An over-the-top, sensory overload experience determined to replicate its frantic, television-anime origins,Speed Racer
is wild enough to induce a headache or wow a viewer with one dazzling effect after another. Adapted for the big screen as a live-action feature,Speed Racer
is written and directed by Larry and Andy Wachowski, the sibling team behind the intensely satisfyingThe Matrix
and its busier, less interesting sequels. Where the rich mythmaking ofThe Matrix
was entirely accessible, however,Speed Racer
's overwhelming and gratuitously complicated story exposition is an enormous challenge to follow, let alone embrace. After a while, one simply surrenders to the unbroken din of dialogue concerning corporate chicanery, corruption in the sport of racing, and a value conflict between racing as a family business versus multinational cash cow. At the same time, the film's hyper-real equivalent of the oldSpeed Racer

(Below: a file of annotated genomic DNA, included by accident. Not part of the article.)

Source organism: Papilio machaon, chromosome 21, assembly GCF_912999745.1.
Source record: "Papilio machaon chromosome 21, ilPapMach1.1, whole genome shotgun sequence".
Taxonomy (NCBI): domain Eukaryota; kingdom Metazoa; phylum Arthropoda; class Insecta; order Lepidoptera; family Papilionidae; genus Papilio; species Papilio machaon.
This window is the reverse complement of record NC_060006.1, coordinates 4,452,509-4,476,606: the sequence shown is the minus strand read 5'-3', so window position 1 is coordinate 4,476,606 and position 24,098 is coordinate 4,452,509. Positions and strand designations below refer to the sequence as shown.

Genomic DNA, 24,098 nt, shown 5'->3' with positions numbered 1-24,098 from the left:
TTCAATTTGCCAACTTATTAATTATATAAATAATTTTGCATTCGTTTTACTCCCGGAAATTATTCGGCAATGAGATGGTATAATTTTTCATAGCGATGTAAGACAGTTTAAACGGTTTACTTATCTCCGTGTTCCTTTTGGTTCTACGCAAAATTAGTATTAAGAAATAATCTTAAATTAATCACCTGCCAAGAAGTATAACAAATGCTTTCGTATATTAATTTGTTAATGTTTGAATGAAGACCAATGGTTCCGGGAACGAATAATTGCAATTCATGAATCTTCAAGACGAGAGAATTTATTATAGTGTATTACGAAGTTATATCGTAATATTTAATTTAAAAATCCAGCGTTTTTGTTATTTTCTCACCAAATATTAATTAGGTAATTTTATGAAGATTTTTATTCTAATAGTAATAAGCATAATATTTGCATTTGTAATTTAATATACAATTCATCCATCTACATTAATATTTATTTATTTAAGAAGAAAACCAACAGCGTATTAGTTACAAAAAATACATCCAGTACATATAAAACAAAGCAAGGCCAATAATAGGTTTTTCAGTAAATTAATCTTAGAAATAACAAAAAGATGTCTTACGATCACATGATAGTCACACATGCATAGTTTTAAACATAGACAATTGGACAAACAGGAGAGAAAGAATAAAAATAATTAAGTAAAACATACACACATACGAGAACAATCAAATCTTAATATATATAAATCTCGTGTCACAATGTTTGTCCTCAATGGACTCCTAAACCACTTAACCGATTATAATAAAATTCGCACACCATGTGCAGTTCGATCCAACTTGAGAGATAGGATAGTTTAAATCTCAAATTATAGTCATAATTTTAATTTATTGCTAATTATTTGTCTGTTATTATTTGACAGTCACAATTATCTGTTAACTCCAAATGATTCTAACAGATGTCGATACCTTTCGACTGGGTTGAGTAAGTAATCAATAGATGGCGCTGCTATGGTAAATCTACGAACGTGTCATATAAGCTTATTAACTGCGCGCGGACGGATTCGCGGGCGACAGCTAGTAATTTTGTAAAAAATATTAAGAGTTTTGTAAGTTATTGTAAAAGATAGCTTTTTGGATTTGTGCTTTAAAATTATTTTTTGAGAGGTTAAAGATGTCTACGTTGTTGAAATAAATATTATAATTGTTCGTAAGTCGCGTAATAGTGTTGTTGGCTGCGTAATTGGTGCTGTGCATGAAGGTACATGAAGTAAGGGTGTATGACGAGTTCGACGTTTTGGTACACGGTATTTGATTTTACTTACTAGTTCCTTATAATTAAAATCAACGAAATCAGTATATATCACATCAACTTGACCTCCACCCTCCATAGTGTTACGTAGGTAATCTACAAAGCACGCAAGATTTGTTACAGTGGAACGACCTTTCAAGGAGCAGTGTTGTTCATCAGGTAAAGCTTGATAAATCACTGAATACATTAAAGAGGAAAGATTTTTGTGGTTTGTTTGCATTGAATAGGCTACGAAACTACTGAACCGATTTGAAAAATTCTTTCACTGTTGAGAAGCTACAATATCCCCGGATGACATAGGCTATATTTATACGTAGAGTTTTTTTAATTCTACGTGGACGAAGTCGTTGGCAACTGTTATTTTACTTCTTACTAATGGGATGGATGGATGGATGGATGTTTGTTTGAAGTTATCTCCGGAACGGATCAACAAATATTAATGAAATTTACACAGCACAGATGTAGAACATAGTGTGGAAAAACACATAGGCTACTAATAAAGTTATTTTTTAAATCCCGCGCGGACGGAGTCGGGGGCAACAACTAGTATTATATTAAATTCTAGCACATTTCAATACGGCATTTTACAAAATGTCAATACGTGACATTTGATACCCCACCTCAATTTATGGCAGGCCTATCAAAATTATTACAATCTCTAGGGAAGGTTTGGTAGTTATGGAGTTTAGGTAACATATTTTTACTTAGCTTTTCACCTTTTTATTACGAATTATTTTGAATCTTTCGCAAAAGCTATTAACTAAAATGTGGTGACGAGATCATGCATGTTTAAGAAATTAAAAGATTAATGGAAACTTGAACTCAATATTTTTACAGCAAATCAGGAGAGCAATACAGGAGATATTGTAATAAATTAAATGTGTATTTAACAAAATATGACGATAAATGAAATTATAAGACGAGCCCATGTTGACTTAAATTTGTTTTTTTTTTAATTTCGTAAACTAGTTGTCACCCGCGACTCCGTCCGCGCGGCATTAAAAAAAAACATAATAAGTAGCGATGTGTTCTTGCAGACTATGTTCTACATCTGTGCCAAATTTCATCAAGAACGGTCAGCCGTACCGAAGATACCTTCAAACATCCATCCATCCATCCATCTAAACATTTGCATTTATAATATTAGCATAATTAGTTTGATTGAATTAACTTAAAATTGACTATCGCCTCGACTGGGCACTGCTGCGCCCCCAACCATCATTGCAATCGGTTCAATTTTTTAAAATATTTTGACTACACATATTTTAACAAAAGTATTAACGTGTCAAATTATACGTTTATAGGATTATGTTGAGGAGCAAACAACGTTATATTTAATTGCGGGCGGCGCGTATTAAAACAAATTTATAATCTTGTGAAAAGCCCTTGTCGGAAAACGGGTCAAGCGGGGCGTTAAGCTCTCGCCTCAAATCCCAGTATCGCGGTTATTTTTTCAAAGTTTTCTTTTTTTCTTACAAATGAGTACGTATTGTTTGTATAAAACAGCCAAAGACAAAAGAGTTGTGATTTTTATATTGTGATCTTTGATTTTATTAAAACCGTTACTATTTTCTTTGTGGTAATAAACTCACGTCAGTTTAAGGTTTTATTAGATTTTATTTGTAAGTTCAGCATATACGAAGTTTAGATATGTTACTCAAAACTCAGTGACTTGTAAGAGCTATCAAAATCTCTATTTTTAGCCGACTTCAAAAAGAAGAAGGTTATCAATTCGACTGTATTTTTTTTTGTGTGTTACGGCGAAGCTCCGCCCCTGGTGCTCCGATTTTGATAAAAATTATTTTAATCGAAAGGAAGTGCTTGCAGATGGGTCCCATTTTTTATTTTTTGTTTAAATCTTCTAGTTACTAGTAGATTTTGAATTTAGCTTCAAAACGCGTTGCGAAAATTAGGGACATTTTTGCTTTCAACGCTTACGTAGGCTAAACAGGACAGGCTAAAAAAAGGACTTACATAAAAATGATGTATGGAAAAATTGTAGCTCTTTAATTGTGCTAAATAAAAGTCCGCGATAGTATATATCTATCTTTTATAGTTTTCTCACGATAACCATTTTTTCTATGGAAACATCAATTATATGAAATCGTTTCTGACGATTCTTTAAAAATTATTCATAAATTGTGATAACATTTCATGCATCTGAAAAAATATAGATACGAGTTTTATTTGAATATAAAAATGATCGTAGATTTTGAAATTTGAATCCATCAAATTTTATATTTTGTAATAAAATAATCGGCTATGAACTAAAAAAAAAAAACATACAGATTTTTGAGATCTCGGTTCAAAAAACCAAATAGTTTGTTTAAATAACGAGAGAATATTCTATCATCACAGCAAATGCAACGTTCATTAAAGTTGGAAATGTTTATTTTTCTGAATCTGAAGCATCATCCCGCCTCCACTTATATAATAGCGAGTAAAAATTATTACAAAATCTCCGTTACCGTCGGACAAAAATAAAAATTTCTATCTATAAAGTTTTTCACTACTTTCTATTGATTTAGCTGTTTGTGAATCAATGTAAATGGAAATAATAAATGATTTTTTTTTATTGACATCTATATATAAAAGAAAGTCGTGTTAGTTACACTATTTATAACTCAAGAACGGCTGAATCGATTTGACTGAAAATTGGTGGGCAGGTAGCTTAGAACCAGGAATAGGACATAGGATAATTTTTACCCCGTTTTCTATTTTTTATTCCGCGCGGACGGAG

cartoon's great whoosh of color, motion, and edgy production design--such as inventive uses of scene-changing wipes, bold framing, shifting perspectives--are more overbearing than fun.
Emile Hirsch plays Speed Racer, younger brother of a deceased racing legend, Rex, and son of car designer Pops (John Goodman). The latter invented Speed's Mach 5, and is singularly unimpressed by an offer from a giant conglomerate that would lock Speed into exclusive racing services. Speed opts instead for family loyalty, incurring the wrath of the conglomerate's ...